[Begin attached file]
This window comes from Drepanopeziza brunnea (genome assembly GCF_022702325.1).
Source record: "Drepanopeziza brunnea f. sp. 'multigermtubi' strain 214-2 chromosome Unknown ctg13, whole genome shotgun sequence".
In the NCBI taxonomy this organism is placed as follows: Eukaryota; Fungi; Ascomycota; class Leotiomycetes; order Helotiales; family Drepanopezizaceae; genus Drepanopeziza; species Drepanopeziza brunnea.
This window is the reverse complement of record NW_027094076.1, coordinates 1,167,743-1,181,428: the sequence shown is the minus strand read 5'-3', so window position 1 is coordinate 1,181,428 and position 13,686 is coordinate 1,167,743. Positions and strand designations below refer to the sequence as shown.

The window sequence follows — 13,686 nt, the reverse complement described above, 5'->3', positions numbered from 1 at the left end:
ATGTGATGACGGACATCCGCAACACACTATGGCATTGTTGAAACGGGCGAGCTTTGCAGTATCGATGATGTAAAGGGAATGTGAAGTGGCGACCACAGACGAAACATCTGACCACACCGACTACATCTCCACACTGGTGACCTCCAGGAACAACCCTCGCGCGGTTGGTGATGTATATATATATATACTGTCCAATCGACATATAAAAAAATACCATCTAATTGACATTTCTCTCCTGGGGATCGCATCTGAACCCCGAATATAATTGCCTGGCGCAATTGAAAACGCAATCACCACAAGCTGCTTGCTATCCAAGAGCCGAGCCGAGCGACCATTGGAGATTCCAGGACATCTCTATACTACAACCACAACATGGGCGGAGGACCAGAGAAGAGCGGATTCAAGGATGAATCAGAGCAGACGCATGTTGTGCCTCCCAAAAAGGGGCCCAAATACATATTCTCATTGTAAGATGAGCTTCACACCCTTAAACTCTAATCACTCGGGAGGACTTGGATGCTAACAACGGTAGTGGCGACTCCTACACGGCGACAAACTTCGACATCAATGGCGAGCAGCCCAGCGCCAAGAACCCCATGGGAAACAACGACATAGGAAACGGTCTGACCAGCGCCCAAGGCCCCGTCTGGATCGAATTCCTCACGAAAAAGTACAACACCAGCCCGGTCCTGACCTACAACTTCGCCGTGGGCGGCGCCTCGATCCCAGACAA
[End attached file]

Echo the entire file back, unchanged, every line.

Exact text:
This window comes from Drepanopeziza brunnea (genome assembly GCF_022702325.1).
Source record: "Drepanopeziza brunnea f. sp. 'multigermtubi' strain 214-2 chromosome Unknown ctg13, whole genome shotgun sequence".
In the NCBI taxonomy this organism is placed as follows: Eukaryota; Fungi; Ascomycota; class Leotiomycetes; order Helotiales; family Drepanopezizaceae; genus Drepanopeziza; species Drepanopeziza brunnea.
This window is the reverse complement of record NW_027094076.1, coordinates 1,167,743-1,181,428: the sequence shown is the minus strand read 5'-3', so window position 1 is coordinate 1,181,428 and position 13,686 is coordinate 1,167,743. Positions and strand designations below refer to the sequence as shown.

The window sequence follows — 13,686 nt, the reverse complement described above, 5'->3', positions numbered from 1 at the left end:
ATGTGATGACGGACATCCGCAACACACTATGGCATTGTTGAAACGGGCGAGCTTTGCAGTATCGATGATGTAAAGGGAATGTGAAGTGGCGACCACAGACGAAACATCTGACCACACCGACTACATCTCCACACTGGTGACCTCCAGGAACAACCCTCGCGCGGTTGGTGATGTATATATATATATACTGTCCAATCGACATATAAAAAAATACCATCTAATTGACATTTCTCTCCTGGGGATCGCATCTGAACCCCGAATATAATTGCCTGGCGCAATTGAAAACGCAATCACCACAAGCTGCTTGCTATCCAAGAGCCGAGCCGAGCGACCATTGGAGATTCCAGGACATCTCTATACTACAACCACAACATGGGCGGAGGACCAGAGAAGAGCGGATTCAAGGATGAATCAGAGCAGACGCATGTTGTGCCTCCCAAAAAGGGGCCCAAATACATATTCTCATTGTAAGATGAGCTTCACACCCTTAAACTCTAATCACTCGGGAGGACTTGGATGCTAACAACGGTAGTGGCGACTCCTACACGGCGACAAACTTCGACATCAATGGCGAGCAGCCCAGCGCCAAGAACCCCATGGGAAACAACGACATAGGAAACGGTCTGACCAGCGCCCAAGGCCCCGTCTGGATCGAATTCCTCACGAAAAAGTACAACACCAGCCCGGTCCTGACCTACAACTTCGCCGTGGGCGGCGCCTCGATCCCAGACAA